5. Tea has it’s benefits, however it will not cure the gut that leaks protein to the brain causing dementia in the genetically susceptible. See this web site for more on the Brain / Gut causing Dementia study. https://www.ncbi.nlm.nih.gov/pmc/articles/PMC4588083/ Protein build up in the Brain (increased intestinal permeability) can take 5 years or more to cause enough blockage to neural conductivity before we see the first symptoms of Dementia. So, my take on this, take a good quality Probiotic, one that comes directly from a manufacturer. Do it YEARS before the first symptoms. Heal the Gut, heal the body as mentioned in one of your previous articles regarding how Probiotics May Defeat Allergies. China sells Tea, that’s a good reason to do studies.

  6. Hi Brad,
    I have regularly had a cup of tea every morning for years. Additionally, only using local honey as a sweetener makes a difference for me. I imagine iced tea has similar benefits, too. And, beleieve it, or not, a cup of coffee….just one….before bed does the trick. Solid sleep and solid mind.

  7. Need clarification. Will tea from tea bags work, or does it have to be from fresh leaves.
    If so, where to find?

  8. Brad-
    This is a very interesting study. You state that the self-selected tea drinkers were carefully matched with the non-tea drinkers and that the sample was studied for about seven years.
    I am curious to know what the differences in their life-styles were prior to the study :e.g., were they living in different locations?; were family histories matched for medical/genetic similarities?; were their diets well matched?
    Very often the studies state the control groups were “matched”, but unless you know more details you can’t always assume this.
    Thanks for sharing this in any case.
    Stephen Safran, PhD (psychology)

  9. Nice article that I will share!
    I am 65 and have had tea literally every day for 59 years since started for me by my live-in Irish Grandmother when I had Rheumatic Fever at age 6.
    Earl Grey is my favorite though I start the day with 1 cup of green, then I leave that bag in and add Earl Grey or Irish Breakfast or even Lady Grey, and similar, for the next one.
    I love the smell of coffee being ground but don’t like it at all to drink. At holidays I’ll have Kahlua with egg nog sometimes…go figure… 😉
    I may have many cups of tea in a day, rather drink it than most anything else.
    I’ve read an interesting book, the title I do not recall for certain though it may be; How tea saved the world. The premise is that to have tea one had to boil water… This act alone improved health and increased lifespans. Sounds plausible…no? I’ll buy it. 🙂
    Though 65 almost no one ever guesses me to be older than 55 and often younger. Much of that credit surely first goes my Grandmother, 🙂 then never smoking, no beer and little to no liquor use.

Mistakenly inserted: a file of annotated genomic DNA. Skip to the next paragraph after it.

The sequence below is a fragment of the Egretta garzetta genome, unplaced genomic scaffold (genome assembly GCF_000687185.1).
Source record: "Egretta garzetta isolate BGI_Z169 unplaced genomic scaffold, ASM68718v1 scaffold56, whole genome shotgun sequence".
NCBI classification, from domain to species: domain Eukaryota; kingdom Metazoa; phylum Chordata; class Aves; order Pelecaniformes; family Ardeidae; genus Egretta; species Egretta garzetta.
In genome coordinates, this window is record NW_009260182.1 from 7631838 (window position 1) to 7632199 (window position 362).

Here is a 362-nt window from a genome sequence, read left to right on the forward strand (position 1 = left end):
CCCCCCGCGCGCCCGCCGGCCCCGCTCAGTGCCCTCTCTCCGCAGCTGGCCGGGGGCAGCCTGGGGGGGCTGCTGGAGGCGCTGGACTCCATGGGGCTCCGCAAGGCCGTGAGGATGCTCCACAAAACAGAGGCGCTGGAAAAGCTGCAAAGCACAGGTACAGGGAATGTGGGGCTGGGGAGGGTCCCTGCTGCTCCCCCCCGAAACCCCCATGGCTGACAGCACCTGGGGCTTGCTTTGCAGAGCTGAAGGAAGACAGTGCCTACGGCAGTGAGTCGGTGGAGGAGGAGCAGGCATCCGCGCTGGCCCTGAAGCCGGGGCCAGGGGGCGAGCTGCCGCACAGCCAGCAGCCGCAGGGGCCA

I feel pretty dang good though have kinks and pains as expected at 65.
    I’m mentally active and I take Ginkgo Biloba every day as well as other vitamins but I doubt I’d be as I am without a lifetime of tea.
    Thank you.

  10. DEAR BRAD, TODAY YOUR PUBLICATION ABOUT ” DRINKING TEA…” INTEREST ME MUCH , BECAUSE THE TEA FROM HERBS AND DRINKING OF TEA FROM HERBS IS MY LIFE, LIVE…ALL. I AM FROM BULGARIA. THIS COUNTRY IS FIRST ON NUMBER OF HERBS , BECAUSE BULGARIA HAVE THE MONTAGNS FROM ALPEN TIPES. SECOUND COUNTRY IS SWIZERRA. BUT IN BULGARIA NOT HAVE FAMILLY WHERE NOT COLLECT THE HERBS EVERY YEARS. IN BULGARIA HAVE THE ENERGHETIC TRIANGOLO AND FOR THIS THE HERBS HAVE MUCH BIG POSITIVE ENERGETIC. HERE IS THE STUDING OF OUR BIG PROFESSORE D-R. PETAR DANOV-” WHAITE BROTHERS” THIS STUDING IS ALSO AND IN USA BEFORE 80 YEARS.IF YOU HAVE INTERES TO THIS FACTS COMME IN BULGARIA AND YOU WILL LEARN MUCH FOR THIS TEMA. I AM OPER SINGER AND I DRINKING ONLY TEA FROM HERBS IN ALL OUR MY LIFE.BEFORE 2 YEARS I DRINKING ONLY HERBS TEA…ABOUT THIS TEMA MUST TO SPEAC MORE MUCH, BUT ALL KNOWLEGE COST MONEY!I WISH ONE GOOD WEEKEND!!DATA-25.03.2017-YEARS-BREMEN-GERMANY

  11. We often appreciate the information in your letters. Today’s article about tea as well, – except for the misleading mentioning of chamomile at the beginning. Chamomile is not a tea. It is not made from leaves. Thus probably not with the benefits your article mentions.

    Sincerely

  12. Interesting article. Tea may be a bit of a contradiction as far as brain effects in that most teas are high in fluoride, especially the cheaper ones, which are made from leaves that are lower on the plant and have therefore accumulated more. It may be that the beneficial effects of the other things in just one cup outweigh the negatives from more fluoride. We need to isolate the substances you mention and see if it is one in particular that is having the effect.